7. "My mother did something horrendous! My stepfather's funeral services were prepaid prior to his passing, which was known by all seven of his blended children. My mother, unaware we all knew this, insisted on a $2,500 contribution from EACH to cover services. Mortifying!"
8. "My mother-in-law is literally the worst. She called my husband and I on a Friday evening around 5:30 and said she wanted to grab dinner at this popular restaurant in town that is near my house at 7:00. My husband and I go in frequently, and we are very friendly with the staff. My mother-in-law, however, firmly believes that because she's been going there a few times a year for a long time, she owns the place. We told her we wouldn't get in, but she insisted it would be fine. We got there at 7:00, and her and my father-in-law strolled in around 8:00, and she immediately got upset that we were still waiting."
"I told her that the place won't seat a party until everyone arrives, plus it was slammed with an hour wait. Half an hour later, after she threw her fit, the manager sat us, and the entire restaurant watched. It was humiliating, and I have the rest of my life to look forward to with this."
9. "I was adopted and constantly told 'what I owed' for it. My adopters told me they could do whatever they wanted to me because they owned me. Bastards. The lectures about selfishness were constant. They should have given their lectures to the mirror. They thought their 'proven goodness' should have upped them on the social scale and in their church. They played the 'these are our two little adopted girls' card everywhere they went."
10. "My parents kicked me out of the house at 16, and I lived on my own until 18 when I joined the Marines. It's honestly the best thing to ever happen to me because they're horrible people. As soon as I graduated, I found out my mother was using me to get a military discount and to talk herself up to her friends. I asked her to stop, and she called me a horrible child and said I didn’t love her. This was also maybe the second time we had talked in two years. She then immediately told me not to file my taxes so they can claim me as a dependent and keep the money."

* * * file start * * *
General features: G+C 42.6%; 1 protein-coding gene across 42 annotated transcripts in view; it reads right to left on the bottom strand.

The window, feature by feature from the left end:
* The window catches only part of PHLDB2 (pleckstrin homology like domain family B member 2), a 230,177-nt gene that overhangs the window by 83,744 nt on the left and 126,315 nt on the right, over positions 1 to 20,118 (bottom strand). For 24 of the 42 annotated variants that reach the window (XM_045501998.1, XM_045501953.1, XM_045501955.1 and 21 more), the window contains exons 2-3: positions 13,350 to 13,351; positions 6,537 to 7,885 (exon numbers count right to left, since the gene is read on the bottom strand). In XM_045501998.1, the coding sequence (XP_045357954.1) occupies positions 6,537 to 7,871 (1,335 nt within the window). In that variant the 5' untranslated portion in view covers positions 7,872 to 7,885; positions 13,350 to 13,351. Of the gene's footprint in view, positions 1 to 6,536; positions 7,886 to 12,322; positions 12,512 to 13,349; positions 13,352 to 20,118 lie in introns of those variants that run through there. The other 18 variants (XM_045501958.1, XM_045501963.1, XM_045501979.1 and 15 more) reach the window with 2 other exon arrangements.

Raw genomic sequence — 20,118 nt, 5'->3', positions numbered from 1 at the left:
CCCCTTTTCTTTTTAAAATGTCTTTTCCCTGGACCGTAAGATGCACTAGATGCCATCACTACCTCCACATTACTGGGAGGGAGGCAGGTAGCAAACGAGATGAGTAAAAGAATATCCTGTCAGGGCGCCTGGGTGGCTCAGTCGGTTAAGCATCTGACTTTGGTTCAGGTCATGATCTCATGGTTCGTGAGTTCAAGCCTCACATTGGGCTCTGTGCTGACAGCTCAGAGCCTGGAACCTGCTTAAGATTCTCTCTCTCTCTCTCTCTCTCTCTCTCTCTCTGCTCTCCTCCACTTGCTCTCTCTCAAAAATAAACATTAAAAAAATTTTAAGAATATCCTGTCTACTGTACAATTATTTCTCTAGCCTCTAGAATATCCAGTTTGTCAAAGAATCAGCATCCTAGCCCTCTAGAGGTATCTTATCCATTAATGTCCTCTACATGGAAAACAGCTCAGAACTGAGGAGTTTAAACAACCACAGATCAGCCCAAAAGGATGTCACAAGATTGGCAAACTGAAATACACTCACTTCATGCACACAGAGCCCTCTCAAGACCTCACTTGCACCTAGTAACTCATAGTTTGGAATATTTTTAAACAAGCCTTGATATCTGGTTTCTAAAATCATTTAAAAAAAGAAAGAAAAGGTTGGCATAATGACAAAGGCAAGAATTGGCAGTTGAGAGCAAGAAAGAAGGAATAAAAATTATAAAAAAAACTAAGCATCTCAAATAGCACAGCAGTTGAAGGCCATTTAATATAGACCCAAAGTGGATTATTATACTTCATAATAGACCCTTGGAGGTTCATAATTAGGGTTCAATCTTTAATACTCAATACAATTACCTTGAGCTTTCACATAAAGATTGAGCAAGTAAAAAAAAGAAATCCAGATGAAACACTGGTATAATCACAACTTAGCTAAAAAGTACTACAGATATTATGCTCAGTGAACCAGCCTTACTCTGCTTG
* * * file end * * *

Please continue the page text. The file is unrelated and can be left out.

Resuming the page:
11. "My dad is very anti-vaxx, anti-mask, and anti-gun control — all of which I very much disagree with. He had a doctor's appointment about a month ago for his heart and threw a fucking fit about having to wear a mask AT THE DOCTOR'S OFFICE. All because he’s had COVID so he’s 'immune' (his words, not mine). So, he straight-up didn’t go to his important appointment because of a mask policy at a doctor's office. Of all places to wear a mask, it should probably be there."
"Oh, and right after things had opened back up a bit in the beginning of the pandemic, he came into my work and caused a scene about wearing a mask. He even went so far as to say that I worked there, so he shouldn't be forced to wear a mask. It was incredibly embarrassing."
12. "My paternal grandmother told me I was wrong for being angry when I found out my father lied to me about paying for half of my college education because, and I quote, ‘He has his sons to think about.’ What the fuck?!"
13. "My sister and I were in a car accident. She was driving, and I was a passenger. We had a green turning arrow and an oncoming vehicle ran a red light. My knee hit the dashboard and I broke it. She was found not at fault (NY is a no-fault state, just to be clear). I had to do physical therapy three times a week for a year to rehabilitate my knee. I sued the company of the driver since it was a business vehicle because a broken bone entitles you to money. In order to do so, I had to sue her insurer, and she was pissed and took it personally. Years later, she called me out of the blue to ask if I could co-sign a $40K school loan for her. No way — not after how she treated me."
14. "My mother expected me to wear her wedding dress for my own wedding. This expectation was never brought up or mentioned during any point in my childhood, but as soon as I wanted to start shopping for wedding dresses after I got engaged, she pulled it out of her closet and made me try it on. My mother got married in 1980 and tried to have the dress sealed and preserved, but there were stains on it when I tried it on. She suggested I could alter it to something more to my taste. I told her no thank you, and my sister (also my maid of honor) told her she was being selfish."